People have long sought after diamonds. Ever since man first discovered how to cut and polish gemstones they found or dug from the earth, diamonds have been considered highly valued. According to most historians, the first ones were discovered near India, which has a long and rich history with precious stones and jewelry. Here is a brief look at some of the more famous - and infamous - diamonds.
The Archduke Joseph Diamond is one of the Golconda diamonds, produced from the ancient Indian mine. What makes it unique is the color and clarity. Measuring 74.65 carats and rated a flawless D, it is a family heirloom of the Hasburg Family from Hugary. Originally the property of Joseph of Alcsut the Archduke, Joseph was a part of the Hungarian Government. During World War II, the gemstone was put into hiding in France. Its whereabouts remained unknown until 1961 when it went on acution and sold for 6.4 million dollars. Today, it is set in a remarkable necklace and is often lent to celebrities for special functions. In 2002, Celine Dion wore the necklace on her return performance on CBS.
Currently in the "Splendor of Diamonds" collection at the Smithsonian Museum, the Allnat is a cushion cut fancy vivid yellow diamond. Prior to 1950 there is not recorded history for this treasure. Experts guess it came from the premier mine in South Africa. In 1950 Major Allnat commissioned Cartier to make a setting for it. It sold at auction for more than 3 million dollars in 1996. The stone was re-cut from 102.07 carats to 101.29 carats.
The previous record holder for being the largest faceted diamond, the Hope is perhaps the most well known of all diamonds. It was originally known as the Tavernier Blue which was a crudely cut triangular diamond. According to legend, the Hope was stolen from the Indian statue of Sita and purchased by Jean-Baptiste Tavernier around 1660. It is said to have been cursed by the Hindu god because financial ruin or sudden death occurred to many who owned it.
It has passed through the hands of King Louis XIV, who presented it to Marie Antoinette; Henry Philip Hope whose family faced financial troubles; and the family of Evelyn Walsh McLean, who also sold the diamond to settle outstanding debts. The stone was eventually sold to legendary jeweler Harry Winston who had the lower portion of the stone cut to increase its brilliance. After including it in his traveling exhibit, Winston donated it to the Smithsonian Institute where he sent it through the U.S. postal service in plain brown wrapper. In 2005, new computer research proved that the Hope was indeed the French Blue that was stolen from the jewelry collection of Marie Antoinette.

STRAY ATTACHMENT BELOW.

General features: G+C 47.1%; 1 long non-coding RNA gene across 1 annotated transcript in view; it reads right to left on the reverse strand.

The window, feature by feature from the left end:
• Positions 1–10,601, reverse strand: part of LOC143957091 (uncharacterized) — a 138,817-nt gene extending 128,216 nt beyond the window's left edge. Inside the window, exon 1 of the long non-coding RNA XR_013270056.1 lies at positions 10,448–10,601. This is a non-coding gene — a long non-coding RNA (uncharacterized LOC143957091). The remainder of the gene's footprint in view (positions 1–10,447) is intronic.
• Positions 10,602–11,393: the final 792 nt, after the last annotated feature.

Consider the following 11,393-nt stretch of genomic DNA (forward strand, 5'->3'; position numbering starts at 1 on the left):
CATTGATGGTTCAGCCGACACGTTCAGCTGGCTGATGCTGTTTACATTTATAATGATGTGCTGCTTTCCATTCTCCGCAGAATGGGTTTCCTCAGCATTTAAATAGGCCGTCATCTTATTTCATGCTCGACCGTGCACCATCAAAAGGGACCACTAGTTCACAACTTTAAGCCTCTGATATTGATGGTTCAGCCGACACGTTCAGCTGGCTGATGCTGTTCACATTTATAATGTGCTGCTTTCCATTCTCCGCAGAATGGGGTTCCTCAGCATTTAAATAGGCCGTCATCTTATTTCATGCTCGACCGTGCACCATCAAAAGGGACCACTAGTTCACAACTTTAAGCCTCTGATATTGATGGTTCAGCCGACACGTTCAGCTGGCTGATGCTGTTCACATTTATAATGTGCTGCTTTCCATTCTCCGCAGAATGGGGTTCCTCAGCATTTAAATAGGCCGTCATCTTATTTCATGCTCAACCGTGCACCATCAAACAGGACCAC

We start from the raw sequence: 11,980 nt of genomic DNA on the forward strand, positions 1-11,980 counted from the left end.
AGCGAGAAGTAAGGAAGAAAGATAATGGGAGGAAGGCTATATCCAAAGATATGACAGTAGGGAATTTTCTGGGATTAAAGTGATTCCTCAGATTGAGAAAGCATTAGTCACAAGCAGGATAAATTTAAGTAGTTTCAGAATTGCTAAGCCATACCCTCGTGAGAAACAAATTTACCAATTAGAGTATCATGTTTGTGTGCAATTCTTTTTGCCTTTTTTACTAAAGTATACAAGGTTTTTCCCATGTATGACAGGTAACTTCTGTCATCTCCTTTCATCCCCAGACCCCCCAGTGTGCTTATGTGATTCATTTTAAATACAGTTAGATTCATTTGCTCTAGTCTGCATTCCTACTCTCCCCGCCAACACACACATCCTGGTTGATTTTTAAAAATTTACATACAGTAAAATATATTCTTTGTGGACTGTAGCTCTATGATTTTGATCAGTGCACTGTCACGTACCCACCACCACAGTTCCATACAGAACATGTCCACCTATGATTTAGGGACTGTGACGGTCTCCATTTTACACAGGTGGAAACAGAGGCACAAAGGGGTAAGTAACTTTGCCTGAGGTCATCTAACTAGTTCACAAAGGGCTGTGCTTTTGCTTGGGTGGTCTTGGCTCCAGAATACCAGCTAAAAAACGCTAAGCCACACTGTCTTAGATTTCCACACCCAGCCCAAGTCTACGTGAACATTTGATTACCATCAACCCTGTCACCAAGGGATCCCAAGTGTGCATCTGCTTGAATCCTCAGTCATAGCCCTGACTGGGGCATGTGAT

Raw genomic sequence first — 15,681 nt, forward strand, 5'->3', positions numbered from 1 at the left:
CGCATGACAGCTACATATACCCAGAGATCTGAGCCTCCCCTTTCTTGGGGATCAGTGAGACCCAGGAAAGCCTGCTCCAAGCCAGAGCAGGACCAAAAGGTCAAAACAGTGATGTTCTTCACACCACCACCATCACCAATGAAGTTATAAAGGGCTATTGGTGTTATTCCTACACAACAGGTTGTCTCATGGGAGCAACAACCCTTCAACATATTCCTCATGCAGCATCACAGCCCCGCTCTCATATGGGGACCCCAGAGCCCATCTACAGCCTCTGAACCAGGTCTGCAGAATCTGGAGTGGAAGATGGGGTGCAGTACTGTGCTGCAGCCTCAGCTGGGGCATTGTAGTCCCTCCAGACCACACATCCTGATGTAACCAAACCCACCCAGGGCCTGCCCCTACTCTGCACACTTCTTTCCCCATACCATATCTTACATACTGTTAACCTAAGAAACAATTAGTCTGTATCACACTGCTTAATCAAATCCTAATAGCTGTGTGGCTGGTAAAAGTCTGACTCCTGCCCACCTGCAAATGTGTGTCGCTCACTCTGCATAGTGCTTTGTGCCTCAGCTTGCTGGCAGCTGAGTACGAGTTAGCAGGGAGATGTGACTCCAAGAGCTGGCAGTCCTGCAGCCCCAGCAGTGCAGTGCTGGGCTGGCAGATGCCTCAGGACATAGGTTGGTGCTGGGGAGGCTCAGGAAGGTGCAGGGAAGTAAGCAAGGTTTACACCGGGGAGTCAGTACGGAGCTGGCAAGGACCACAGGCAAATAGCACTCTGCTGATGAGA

The Koh-i-Noor was originally the largest cut diamond in the world. It passed through the hands of both Indian and Persian rulers and was eventually seized by the United Kingdom when the country took control of the region. Prime Minister Benjamin Disraeli sent the it as a gift to Queen Victoria. The stone was set into the Crown of the Queens Consort and was first worn by Queen Alexandra, then Queen Mary and Queen Elizabeth. The diamond is currently part of the collection of Crown Jewels.
One of the largest yellow diamonds ever discovered, the Tiffany was discovered at the Kimberlite mine in South Africa in 1878. Originally 287 carats, it was cut and polished into a cushion shape and classified as a fancy yellow. Part of the collection at the Smithsonian Museum, the Tiffany Diamond is also part of the promotion material for the film Breakfast at Tiffany's featuring Audrey Hepburn.
The Pandora Jewelry collection of charm bracelets and complementing jewelry makes a woman feel as if she's wearing her own priceless treasure. Women can create their own look and style with more than 600 beads, charms, cultured pearls, and semiprecious stones. Each item in the Pandora collection is a handmade Danish design in 14K gold or sterling silver.
The company is also famous for its philanthropy through its sponsorship of two major organizations, The Susan G. Komen Foundation and the Mississippi Hurricane Recovery Fund. They designed a bead especially for each foundation. A portion of the profits from the sale of each custom bead is donated to the foundation. Pandora Jewelry has donated more $50,000 to our sponsored organizations.
Lewis Jewelers is proud to carry the full line of Pandora Jewelry. Pandora bracelets, Pandora charms and Pandora beads are only a part of the collection. For more information, contact Lewis Jewelers at 877-88-LEWIS or visit the website.